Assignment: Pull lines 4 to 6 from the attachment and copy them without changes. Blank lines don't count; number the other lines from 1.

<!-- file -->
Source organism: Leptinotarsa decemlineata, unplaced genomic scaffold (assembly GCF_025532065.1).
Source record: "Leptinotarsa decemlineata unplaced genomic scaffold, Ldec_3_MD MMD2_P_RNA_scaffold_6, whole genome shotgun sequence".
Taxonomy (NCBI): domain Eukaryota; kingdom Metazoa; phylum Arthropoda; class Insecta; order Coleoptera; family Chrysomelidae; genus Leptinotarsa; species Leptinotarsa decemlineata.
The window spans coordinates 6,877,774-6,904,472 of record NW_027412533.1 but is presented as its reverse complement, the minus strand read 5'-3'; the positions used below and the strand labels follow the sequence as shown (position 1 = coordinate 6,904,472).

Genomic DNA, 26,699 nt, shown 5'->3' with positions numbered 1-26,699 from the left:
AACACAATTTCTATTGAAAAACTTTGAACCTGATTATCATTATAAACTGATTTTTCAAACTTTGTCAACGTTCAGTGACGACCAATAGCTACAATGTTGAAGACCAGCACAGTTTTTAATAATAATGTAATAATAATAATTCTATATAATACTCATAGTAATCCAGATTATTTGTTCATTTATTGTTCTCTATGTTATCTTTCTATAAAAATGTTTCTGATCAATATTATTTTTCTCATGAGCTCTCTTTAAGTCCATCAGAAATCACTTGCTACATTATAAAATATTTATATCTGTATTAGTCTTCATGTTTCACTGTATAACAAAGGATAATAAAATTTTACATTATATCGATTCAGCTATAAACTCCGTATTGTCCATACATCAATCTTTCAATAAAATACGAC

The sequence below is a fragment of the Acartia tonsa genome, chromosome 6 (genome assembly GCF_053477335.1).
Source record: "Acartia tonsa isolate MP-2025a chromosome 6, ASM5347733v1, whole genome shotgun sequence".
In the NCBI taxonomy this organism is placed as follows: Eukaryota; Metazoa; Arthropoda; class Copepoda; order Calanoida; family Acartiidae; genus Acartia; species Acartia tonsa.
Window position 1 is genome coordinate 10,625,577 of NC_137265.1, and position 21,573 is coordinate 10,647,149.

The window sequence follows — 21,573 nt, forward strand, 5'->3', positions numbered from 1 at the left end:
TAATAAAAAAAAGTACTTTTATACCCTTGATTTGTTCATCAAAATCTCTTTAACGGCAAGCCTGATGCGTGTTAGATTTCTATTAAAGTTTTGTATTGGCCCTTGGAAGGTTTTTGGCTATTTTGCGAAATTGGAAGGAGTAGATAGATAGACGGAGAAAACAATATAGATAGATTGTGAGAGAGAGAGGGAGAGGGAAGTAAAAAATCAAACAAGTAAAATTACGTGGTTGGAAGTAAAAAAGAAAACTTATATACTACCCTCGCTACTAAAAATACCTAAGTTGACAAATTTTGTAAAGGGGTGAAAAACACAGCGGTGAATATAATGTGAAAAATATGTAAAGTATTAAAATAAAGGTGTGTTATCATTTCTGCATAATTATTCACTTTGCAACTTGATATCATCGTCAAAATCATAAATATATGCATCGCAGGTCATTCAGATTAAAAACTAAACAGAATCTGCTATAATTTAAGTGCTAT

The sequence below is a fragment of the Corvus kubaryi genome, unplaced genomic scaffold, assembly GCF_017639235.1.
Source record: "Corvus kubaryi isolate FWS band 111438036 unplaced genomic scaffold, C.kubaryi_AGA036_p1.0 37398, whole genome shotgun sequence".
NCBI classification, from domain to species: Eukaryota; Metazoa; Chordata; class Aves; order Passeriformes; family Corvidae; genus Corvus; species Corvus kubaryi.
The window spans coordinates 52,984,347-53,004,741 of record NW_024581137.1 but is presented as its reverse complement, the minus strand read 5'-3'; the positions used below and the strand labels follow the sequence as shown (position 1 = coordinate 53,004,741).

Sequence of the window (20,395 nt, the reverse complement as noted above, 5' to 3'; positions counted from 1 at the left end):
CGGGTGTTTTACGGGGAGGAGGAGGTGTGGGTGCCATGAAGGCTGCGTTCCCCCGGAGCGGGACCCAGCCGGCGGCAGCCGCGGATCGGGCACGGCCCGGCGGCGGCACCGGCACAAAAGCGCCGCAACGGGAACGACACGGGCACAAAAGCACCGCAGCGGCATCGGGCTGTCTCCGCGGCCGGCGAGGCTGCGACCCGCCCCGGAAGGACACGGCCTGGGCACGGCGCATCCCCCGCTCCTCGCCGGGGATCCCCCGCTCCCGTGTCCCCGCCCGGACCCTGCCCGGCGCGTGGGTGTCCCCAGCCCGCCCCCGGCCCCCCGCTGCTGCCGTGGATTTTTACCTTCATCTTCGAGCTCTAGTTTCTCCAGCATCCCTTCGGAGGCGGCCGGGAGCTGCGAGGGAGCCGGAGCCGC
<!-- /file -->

The window spans coordinates 6,877,774-6,904,472 of record NW_027412533.1 but is presented as its reverse complement, the minus strand read 5'-3'; the positions used below and the strand labels follow the sequence as shown (position 1 = coordinate 6,904,472).

Genomic DNA, 26,699 nt, shown 5'->3' with positions numbered 1-26,699 from the left:
AACACAATTTCTATTGAAAAACTTTGAACCTGATTATCATTATAAACTGATTTTTCAAACTTTGTCAACGTTCAGTGACGACCAATAGCTACAATGTTGAAGACCAGCACAGTTTTTAATAATAATGTAATAATAATAATTCTATATAATACTCATAGTAATCCAGATTATTTGTTCATTTATTGTTCTCTATGTTATCTTTCTATAAAAATGTTTCTGATCAATATTATTTTTCTCATGAGCTCTCTTTAAGTCCATCAGAAATCACTTGCTACATTATAAAATATTTATATCTGTATTAGTCTTCATGTTTCACTGTATAACAAAGGATAATAAAATTTTACATTATATCGATTCAGCTATAAACTCCGTATTGTCCATACATCAATCTTTCAATAAAATACGAC